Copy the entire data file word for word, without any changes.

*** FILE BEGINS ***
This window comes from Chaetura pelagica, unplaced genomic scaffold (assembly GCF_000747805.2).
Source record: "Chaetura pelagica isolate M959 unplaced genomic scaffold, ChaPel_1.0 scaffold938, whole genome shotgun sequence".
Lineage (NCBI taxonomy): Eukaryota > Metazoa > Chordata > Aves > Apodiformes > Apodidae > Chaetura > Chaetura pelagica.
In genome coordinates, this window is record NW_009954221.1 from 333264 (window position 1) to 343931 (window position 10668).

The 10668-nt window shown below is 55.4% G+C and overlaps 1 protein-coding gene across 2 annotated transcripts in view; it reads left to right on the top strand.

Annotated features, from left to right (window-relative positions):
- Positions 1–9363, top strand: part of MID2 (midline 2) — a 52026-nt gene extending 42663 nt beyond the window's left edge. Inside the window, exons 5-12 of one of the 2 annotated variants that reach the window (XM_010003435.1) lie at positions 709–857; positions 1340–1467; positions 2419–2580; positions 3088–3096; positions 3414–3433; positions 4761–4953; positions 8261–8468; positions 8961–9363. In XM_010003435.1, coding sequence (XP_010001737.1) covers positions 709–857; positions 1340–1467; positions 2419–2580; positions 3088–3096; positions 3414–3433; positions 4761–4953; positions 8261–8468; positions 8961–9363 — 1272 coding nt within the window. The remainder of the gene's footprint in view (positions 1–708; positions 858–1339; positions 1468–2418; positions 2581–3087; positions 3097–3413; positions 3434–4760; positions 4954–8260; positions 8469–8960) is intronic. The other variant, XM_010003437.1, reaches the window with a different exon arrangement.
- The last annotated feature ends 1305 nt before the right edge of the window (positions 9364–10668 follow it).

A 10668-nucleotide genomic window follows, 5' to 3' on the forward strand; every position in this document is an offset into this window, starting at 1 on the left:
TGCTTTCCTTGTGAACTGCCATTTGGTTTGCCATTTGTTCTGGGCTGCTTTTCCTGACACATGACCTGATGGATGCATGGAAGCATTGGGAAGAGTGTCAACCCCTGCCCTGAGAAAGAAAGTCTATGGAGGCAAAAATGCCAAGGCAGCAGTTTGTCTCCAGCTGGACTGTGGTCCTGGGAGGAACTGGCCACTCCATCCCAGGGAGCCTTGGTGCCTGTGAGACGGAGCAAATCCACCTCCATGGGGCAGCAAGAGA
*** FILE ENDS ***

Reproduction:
This window comes from Chaetura pelagica, unplaced genomic scaffold (assembly GCF_000747805.2).
Source record: "Chaetura pelagica isolate M959 unplaced genomic scaffold, ChaPel_1.0 scaffold938, whole genome shotgun sequence".
Lineage (NCBI taxonomy): Eukaryota > Metazoa > Chordata > Aves > Apodiformes > Apodidae > Chaetura > Chaetura pelagica.
In genome coordinates, this window is record NW_009954221.1 from 333264 (window position 1) to 343931 (window position 10668).

The 10668-nt window shown below is 55.4% G+C and overlaps 1 protein-coding gene across 2 annotated transcripts in view; it reads left to right on the top strand.

Annotated features, from left to right (window-relative positions):
- Positions 1–9363, top strand: part of MID2 (midline 2) — a 52026-nt gene extending 42663 nt beyond the window's left edge. Inside the window, exons 5-12 of one of the 2 annotated variants that reach the window (XM_010003435.1) lie at positions 709–857; positions 1340–1467; positions 2419–2580; positions 3088–3096; positions 3414–3433; positions 4761–4953; positions 8261–8468; positions 8961–9363. In XM_010003435.1, coding sequence (XP_010001737.1) covers positions 709–857; positions 1340–1467; positions 2419–2580; positions 3088–3096; positions 3414–3433; positions 4761–4953; positions 8261–8468; positions 8961–9363 — 1272 coding nt within the window. The remainder of the gene's footprint in view (positions 1–708; positions 858–1339; positions 1468–2418; positions 2581–3087; positions 3097–3413; positions 3434–4760; positions 4954–8260; positions 8469–8960) is intronic. The other variant, XM_010003437.1, reaches the window with a different exon arrangement.
- The last annotated feature ends 1305 nt before the right edge of the window (positions 9364–10668 follow it).

A 10668-nucleotide genomic window follows, 5' to 3' on the forward strand; every position in this document is an offset into this window, starting at 1 on the left:
TGCTTTCCTTGTGAACTGCCATTTGGTTTGCCATTTGTTCTGGGCTGCTTTTCCTGACACATGACCTGATGGATGCATGGAAGCATTGGGAAGAGTGTCAACCCCTGCCCTGAGAAAGAAAGTCTATGGAGGCAAAAATGCCAAGGCAGCAGTTTGTCTCCAGCTGGACTGTGGTCCTGGGAGGAACTGGCCACTCCATCCCAGGGAGCCTTGGTGCCTGTGAGACGGAGCAAATCCACCTCCATGGGGCAGCAAGAGA